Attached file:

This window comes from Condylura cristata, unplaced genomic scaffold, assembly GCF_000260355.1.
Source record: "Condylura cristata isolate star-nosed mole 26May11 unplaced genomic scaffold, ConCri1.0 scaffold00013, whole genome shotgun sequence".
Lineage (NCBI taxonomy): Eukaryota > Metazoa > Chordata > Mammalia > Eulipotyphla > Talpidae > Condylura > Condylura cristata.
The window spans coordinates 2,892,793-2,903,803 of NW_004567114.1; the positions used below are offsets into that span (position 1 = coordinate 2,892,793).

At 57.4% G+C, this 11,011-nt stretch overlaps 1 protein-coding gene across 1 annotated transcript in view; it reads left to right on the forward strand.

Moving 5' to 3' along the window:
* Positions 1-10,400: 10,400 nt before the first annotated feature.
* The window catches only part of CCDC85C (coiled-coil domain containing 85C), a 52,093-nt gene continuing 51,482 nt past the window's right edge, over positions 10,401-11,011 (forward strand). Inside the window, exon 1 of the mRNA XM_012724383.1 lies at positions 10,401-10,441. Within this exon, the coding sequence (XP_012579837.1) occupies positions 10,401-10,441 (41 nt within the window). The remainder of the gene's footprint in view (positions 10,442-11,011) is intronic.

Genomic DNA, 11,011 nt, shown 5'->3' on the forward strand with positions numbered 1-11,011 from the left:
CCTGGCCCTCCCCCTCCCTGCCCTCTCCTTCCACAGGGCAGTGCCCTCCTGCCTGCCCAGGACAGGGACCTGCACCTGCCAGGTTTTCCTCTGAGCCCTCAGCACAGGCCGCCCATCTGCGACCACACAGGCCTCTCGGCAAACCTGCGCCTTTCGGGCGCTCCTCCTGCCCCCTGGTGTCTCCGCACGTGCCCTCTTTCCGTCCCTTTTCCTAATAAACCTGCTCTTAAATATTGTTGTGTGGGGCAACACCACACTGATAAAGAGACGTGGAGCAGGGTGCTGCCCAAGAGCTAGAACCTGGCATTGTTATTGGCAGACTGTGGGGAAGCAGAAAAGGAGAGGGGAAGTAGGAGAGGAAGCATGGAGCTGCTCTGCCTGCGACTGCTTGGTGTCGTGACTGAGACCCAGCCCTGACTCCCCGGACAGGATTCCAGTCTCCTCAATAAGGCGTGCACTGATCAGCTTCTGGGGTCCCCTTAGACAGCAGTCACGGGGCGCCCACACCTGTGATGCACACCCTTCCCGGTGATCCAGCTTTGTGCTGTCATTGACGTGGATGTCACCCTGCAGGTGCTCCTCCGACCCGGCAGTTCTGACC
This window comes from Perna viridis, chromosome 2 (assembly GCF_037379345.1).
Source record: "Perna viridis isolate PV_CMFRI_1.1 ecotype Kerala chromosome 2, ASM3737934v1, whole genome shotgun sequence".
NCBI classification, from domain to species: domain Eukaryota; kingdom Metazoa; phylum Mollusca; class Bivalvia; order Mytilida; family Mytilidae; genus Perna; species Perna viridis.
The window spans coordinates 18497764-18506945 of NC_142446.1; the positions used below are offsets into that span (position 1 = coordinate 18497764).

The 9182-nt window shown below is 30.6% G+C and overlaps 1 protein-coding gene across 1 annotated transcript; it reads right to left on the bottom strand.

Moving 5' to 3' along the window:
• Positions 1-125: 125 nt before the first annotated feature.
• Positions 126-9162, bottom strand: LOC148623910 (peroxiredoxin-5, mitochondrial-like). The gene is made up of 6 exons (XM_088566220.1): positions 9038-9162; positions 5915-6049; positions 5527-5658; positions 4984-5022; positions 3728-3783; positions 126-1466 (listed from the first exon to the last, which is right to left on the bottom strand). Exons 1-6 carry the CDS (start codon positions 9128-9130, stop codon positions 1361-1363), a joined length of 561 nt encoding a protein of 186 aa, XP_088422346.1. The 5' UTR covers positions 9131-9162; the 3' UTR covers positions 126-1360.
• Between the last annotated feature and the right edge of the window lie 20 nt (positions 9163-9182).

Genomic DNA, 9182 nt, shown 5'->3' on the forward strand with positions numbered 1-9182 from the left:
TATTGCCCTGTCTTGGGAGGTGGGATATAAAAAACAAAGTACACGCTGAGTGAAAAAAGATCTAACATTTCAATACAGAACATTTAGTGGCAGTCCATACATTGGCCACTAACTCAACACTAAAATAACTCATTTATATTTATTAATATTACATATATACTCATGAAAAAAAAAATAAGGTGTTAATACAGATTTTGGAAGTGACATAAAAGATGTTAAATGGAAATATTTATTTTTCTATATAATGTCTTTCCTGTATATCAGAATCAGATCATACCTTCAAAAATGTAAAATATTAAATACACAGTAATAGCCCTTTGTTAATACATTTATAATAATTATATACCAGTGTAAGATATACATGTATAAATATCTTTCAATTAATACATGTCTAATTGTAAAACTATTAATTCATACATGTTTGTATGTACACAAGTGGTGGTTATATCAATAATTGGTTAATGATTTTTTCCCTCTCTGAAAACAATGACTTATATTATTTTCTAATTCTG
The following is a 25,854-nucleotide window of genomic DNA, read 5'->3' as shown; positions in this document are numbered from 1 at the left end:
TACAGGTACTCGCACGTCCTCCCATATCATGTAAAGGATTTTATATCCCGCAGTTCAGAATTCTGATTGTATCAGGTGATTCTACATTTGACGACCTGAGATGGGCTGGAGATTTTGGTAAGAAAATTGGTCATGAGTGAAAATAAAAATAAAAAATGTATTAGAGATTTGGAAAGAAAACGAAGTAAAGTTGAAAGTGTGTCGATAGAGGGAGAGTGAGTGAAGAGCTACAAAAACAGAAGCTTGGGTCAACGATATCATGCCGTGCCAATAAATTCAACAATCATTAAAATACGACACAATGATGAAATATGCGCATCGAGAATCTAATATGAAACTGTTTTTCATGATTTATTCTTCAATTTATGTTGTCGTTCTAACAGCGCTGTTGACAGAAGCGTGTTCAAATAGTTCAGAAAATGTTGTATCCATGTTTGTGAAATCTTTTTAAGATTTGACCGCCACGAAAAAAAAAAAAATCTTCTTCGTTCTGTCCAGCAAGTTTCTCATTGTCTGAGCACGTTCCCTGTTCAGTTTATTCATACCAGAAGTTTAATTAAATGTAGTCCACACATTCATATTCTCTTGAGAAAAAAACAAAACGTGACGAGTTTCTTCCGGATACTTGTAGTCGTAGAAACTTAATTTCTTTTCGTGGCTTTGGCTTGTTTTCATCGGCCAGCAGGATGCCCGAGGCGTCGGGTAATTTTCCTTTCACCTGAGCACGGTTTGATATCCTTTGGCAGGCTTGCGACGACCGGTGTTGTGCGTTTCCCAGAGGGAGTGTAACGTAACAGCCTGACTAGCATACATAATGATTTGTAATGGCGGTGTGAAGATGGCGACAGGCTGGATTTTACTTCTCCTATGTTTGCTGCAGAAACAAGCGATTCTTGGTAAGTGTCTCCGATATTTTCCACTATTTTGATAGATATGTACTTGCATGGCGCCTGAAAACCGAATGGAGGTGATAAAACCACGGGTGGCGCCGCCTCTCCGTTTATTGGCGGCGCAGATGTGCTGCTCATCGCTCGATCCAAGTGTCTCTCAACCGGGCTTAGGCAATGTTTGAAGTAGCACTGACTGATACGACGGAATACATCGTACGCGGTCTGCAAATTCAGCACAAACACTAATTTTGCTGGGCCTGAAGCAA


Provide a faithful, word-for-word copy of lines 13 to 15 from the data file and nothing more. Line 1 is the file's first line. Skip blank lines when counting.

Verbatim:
NCBI classification, from domain to species: domain Eukaryota; kingdom Metazoa; phylum Mollusca; class Bivalvia; order Mytilida; family Mytilidae; genus Perna; species Perna viridis.
The window spans coordinates 18497764-18506945 of NC_142446.1; the positions used below are offsets into that span (position 1 = coordinate 18497764).

The 9182-nt window shown below is 30.6% G+C and overlaps 1 protein-coding gene across 1 annotated transcript; it reads right to left on the bottom strand.